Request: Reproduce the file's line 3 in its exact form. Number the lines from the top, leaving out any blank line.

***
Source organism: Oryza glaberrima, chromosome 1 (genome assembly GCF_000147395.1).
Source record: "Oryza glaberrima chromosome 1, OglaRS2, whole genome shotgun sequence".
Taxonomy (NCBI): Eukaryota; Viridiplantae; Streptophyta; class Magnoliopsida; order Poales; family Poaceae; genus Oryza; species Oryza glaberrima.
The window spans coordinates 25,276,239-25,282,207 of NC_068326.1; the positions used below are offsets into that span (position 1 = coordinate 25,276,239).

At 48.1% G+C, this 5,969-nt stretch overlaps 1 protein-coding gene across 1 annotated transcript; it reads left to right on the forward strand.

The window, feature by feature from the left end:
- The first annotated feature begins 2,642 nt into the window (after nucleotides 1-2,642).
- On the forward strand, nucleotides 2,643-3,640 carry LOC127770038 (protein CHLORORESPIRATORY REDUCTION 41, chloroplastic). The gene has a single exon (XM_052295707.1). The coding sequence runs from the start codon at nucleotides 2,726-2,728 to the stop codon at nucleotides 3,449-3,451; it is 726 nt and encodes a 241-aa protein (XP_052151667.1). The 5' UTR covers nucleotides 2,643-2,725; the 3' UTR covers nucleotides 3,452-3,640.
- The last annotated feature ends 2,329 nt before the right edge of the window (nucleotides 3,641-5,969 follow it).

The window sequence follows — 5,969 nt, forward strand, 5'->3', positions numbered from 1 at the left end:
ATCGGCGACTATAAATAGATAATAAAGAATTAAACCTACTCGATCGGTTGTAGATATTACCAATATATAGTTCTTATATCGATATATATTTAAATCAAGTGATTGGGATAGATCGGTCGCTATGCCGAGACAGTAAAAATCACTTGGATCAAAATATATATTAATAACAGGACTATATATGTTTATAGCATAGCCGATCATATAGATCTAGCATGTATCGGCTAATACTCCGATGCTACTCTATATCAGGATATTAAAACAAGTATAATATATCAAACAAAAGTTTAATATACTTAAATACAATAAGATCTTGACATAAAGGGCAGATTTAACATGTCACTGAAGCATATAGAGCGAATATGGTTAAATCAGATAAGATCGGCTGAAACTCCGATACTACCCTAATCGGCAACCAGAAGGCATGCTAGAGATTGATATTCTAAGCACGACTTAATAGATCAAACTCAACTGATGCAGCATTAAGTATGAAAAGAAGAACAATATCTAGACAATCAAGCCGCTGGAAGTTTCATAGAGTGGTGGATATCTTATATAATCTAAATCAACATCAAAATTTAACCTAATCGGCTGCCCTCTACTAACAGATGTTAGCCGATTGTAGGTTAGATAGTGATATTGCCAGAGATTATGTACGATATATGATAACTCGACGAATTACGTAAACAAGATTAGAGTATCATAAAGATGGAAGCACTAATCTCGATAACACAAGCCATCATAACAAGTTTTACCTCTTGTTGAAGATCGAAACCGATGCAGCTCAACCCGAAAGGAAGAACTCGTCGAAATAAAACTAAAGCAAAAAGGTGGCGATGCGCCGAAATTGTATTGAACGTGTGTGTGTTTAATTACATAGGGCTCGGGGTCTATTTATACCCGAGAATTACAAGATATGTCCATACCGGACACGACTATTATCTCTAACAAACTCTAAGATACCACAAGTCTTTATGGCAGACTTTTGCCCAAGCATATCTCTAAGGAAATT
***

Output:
Taxonomy (NCBI): Eukaryota; Viridiplantae; Streptophyta; class Magnoliopsida; order Poales; family Poaceae; genus Oryza; species Oryza glaberrima.